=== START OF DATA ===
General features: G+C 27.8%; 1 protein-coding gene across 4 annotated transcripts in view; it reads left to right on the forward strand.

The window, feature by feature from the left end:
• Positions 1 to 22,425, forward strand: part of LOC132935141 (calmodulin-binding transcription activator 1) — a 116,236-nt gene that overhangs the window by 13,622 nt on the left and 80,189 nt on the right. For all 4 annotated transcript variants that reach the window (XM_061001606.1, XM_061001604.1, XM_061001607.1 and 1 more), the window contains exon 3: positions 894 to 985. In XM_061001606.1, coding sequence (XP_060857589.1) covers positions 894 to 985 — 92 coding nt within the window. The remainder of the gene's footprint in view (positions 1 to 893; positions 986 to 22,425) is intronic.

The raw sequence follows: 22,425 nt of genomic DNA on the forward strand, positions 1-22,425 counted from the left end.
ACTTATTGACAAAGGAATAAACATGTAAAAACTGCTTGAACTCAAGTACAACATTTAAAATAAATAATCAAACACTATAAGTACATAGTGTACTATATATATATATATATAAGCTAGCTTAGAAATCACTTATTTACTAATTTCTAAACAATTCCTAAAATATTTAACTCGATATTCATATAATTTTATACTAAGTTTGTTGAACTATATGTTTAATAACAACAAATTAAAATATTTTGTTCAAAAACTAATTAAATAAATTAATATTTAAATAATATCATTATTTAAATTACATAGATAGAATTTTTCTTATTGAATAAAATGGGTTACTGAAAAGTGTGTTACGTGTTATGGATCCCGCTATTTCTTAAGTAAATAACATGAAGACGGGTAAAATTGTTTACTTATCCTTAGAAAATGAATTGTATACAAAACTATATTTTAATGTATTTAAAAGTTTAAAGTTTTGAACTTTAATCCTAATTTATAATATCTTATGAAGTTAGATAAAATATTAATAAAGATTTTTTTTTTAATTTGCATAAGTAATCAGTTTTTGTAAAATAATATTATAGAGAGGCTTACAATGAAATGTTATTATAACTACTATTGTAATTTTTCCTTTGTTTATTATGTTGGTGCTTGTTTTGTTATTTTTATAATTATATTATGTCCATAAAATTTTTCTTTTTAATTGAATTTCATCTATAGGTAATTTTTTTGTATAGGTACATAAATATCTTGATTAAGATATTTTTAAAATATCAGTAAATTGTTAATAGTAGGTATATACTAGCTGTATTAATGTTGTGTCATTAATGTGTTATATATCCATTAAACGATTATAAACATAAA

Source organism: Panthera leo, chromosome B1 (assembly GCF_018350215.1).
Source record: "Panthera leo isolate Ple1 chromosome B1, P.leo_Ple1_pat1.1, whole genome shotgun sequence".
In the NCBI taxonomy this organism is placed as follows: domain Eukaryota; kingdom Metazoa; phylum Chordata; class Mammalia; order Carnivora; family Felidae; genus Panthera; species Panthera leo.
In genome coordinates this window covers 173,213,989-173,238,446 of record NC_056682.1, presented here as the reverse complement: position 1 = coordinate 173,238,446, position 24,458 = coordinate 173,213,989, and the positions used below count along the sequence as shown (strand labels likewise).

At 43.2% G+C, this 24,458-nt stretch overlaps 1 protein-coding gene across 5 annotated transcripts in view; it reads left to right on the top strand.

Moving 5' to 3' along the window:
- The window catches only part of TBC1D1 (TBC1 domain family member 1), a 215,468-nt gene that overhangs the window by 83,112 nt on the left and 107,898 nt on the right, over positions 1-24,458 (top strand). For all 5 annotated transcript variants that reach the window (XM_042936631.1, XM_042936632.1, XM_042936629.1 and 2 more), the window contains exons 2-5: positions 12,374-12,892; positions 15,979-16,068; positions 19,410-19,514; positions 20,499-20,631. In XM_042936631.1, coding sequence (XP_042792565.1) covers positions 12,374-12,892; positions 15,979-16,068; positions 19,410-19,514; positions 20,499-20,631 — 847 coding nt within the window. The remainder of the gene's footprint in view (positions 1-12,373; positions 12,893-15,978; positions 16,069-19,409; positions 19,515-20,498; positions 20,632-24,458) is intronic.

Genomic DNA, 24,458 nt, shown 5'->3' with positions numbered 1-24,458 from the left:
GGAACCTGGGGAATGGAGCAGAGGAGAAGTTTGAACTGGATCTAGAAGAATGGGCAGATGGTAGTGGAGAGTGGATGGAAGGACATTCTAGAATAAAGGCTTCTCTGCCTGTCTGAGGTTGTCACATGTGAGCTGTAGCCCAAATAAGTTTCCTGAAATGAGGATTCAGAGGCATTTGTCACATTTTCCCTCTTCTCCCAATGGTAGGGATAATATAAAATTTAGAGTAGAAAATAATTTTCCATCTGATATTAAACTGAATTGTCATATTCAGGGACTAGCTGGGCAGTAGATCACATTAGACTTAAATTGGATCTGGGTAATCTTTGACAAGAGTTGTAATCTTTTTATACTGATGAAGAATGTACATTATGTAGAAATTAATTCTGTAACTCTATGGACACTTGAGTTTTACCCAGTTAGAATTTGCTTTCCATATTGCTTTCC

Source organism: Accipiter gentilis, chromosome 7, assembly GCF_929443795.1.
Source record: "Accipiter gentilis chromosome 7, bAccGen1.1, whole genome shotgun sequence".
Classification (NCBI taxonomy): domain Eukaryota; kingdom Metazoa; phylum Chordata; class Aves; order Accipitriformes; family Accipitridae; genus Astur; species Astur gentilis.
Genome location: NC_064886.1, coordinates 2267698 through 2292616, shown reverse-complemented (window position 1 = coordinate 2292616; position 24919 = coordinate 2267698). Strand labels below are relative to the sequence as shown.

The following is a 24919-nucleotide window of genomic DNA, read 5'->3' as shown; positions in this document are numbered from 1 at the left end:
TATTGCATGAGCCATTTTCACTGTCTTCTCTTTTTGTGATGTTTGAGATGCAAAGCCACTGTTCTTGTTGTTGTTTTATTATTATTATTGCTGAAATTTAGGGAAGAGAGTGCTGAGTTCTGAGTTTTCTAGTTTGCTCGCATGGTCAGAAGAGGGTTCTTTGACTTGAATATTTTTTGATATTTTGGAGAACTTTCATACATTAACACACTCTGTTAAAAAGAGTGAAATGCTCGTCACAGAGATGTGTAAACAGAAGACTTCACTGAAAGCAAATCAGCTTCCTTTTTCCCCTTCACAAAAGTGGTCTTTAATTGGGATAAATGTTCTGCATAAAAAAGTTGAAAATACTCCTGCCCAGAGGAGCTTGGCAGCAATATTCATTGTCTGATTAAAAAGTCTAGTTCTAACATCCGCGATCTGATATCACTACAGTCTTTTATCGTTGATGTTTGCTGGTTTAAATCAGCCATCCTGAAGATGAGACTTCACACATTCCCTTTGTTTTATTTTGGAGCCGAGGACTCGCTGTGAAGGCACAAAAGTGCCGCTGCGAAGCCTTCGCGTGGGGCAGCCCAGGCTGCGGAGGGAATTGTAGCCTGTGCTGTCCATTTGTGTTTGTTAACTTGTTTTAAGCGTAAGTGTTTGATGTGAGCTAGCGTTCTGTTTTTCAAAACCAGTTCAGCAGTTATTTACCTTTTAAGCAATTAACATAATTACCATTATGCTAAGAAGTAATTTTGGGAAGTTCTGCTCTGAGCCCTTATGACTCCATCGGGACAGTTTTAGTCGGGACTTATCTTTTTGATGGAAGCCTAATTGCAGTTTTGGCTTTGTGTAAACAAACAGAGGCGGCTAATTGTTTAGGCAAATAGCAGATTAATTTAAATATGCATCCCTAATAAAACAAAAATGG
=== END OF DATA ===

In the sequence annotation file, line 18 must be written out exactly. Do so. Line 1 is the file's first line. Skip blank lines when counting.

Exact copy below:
Genome location: NC_064886.1, coordinates 2267698 through 2292616, shown reverse-complemented (window position 1 = coordinate 2292616; position 24919 = coordinate 2267698). Strand labels below are relative to the sequence as shown.